BY BRADLEY P. MOSS
As the media circus surrounding the fate of former National Security Agency contractor Edward Snowden continues unabated, a growing list of pundits and lawmakers (including President Obama) have suggested that Snowden should return to the United States and have his day in court. The rationale is simple: You broke the law like anyone else and should be held accountable like anyone else.
Snowden’s defenders, however, have rejected the notion that he could receive a fair trial in the United States. They highlight the fact that the Espionage Act—the primary criminal statute upon which the charges arrayed against Snowden rely—does not contain a “public interest” exception for whistleblowing. Evidence of Snowden’s intent, the alleged “value” of his leaks, and the amount of harm caused by the leaks would be excluded from the criminal proceeding as inadmissible. (It would, however, remain admissible and relevant in the sentencing stage if he was convicted.)
Those concerns are all factually accurate. They have also been recently litigated before the courts. Within the last six months, two individuals charged with crimes under the Espionage Act, former State Department contractor Stephen Kim and former CIA officer John Kiriakou, challenged the lawfulness of the government’s requests to exclude this very type of information from their proceedings.
On both occasions, U.S. district court judges concluded that the statute only required the government to prove that the defendant reasonably believed the information could be used to the injury of the United States (or advantage of a foreign nation) and that the defendant wilfully communicated that information to an unauthorized person. For that reason, both judges rejected the challenges raised by Kim and Kiriakou.
“Exactly!” Snowden defenders will shout. “This proves he could not receive a fair trial and therefore should not have to return.”
I respectfully disagree.
What is required by the Constitution for a fair trial? The Fifth Amendment states that no person shall be held to answer for a crime without due process of law, which at its core affords each criminal defendant an opportunity to be heard. The Sixth Amendment entitles a criminal defendant to a trial by an impartial jury and to be informed of the nature and cause of the accusation.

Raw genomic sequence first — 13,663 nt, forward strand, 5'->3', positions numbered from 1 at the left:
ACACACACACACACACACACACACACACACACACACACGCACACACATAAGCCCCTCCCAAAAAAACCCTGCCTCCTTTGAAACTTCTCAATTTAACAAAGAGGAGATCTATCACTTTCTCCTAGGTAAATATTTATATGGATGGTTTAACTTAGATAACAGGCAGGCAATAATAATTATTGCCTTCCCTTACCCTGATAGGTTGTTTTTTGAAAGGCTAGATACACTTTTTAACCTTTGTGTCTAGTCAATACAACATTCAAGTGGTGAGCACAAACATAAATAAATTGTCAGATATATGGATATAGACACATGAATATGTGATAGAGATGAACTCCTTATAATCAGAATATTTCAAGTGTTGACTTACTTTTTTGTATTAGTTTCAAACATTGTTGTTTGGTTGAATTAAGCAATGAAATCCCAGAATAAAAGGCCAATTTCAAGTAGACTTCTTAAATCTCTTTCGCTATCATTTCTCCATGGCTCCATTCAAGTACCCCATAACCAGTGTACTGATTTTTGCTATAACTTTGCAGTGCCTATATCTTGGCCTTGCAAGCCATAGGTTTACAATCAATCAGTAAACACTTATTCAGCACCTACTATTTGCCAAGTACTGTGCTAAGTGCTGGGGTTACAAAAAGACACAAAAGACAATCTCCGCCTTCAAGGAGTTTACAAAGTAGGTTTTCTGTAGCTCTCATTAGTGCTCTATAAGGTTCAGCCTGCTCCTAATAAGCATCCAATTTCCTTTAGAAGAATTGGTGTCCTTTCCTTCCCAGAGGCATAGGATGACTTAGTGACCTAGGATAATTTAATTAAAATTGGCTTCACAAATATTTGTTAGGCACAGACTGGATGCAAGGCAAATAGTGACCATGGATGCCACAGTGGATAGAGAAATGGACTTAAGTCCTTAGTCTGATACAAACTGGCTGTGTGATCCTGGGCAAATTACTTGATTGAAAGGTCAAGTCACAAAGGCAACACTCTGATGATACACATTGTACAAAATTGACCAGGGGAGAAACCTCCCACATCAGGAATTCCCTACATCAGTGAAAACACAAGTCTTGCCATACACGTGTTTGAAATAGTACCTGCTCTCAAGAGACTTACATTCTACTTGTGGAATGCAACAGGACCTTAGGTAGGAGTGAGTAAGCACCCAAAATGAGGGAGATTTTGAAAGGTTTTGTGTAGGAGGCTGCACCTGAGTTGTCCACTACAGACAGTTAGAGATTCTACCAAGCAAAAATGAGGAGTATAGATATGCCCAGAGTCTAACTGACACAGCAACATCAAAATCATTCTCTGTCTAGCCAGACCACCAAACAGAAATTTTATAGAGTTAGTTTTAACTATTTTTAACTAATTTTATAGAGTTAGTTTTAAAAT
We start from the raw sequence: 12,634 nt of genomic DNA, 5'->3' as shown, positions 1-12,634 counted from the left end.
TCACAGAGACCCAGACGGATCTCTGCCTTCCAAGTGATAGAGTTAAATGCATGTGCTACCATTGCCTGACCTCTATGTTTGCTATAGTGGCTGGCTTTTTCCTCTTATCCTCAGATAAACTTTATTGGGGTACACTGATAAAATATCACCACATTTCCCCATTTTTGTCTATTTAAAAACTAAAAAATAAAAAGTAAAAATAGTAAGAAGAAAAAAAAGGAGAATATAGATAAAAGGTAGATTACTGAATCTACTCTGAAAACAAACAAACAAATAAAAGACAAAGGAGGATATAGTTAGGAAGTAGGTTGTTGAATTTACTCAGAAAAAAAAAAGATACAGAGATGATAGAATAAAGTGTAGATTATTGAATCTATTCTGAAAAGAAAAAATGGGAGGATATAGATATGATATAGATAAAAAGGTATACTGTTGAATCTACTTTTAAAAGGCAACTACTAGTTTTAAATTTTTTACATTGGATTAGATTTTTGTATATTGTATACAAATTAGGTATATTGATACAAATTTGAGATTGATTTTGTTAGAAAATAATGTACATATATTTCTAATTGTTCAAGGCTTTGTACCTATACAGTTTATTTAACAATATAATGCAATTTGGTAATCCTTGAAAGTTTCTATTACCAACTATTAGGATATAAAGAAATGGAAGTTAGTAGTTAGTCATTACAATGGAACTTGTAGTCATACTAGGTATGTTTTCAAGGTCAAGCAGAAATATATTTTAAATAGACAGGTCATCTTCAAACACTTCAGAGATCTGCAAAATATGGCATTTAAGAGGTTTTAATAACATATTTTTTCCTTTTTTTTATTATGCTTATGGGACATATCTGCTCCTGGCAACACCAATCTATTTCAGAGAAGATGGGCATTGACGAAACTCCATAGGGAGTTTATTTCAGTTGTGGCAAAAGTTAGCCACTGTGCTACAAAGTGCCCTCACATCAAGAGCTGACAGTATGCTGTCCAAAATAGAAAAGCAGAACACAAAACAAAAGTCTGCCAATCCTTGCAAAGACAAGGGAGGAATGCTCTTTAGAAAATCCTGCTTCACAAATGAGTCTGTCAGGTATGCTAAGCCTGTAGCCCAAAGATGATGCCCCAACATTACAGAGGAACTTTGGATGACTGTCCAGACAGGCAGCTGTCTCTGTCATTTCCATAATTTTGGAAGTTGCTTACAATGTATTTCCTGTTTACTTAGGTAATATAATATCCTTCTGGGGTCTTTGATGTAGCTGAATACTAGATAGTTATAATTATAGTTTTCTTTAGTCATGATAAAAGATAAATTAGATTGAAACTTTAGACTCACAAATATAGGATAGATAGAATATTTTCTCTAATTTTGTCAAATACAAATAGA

Neither of these provisions guarantees a criminal defendant the right to dictate the criteria of the charges set forth against him. That duty and responsibility rests with Congress, which creates federal criminal law by statute (such as the Espionage Act). Congress, in an exercise of its discretion, has declined to amend the language of the Espionage Act to include a “public interest” exception or to broaden the amount of information that would be admissible in a related criminal proceeding. The constitutionally protected right to be heard, for its part, does not pertain to a general right to say anything in a criminal proceeding; it is limited to the relevant statutory criminal charges before the court.
If Snowden believes that these two recent court rulings are erroneous, he is certainly within his rights to make such an argument in court. Both of the rulings arguably stand in conflict with the previous standard set forth in the 1980s prosecution of Samuel Morison, who was convicted of unauthorized disclosure to Jane’s Defence Weekly of classified satellite imagery. Snowden—who does not lack for expert legal support at this point—is fully capable of directly challenging the merits of these recent rulings up to the Supreme Court, if necessary.
None of that has happened, however. Snowden remains in asylum in Russia and there is no current indication he intends to return (absent concessions that no one realistically believes the U.S. Government will make). If Snowden wants to challenge our existing system of rules and judicial process, it is incumbent upon him to return and handle it himself. True leaders and advocates for reform confront adversity directly; they do not refuse until the terms of the engagement are to their specific liking.
In the meantime, the media stories relying upon the classified documentation he took and disseminated to certain journalists will continue to show up on a regular basis. Pundits will continue to battle back and forth over whether Snowden is a “hero” or “traitor”.
And the media circus will continue unabated.
Bradley P. Moss is a Washington, D.C. national security attorney.
Photo via Abode of Chaos/Flickr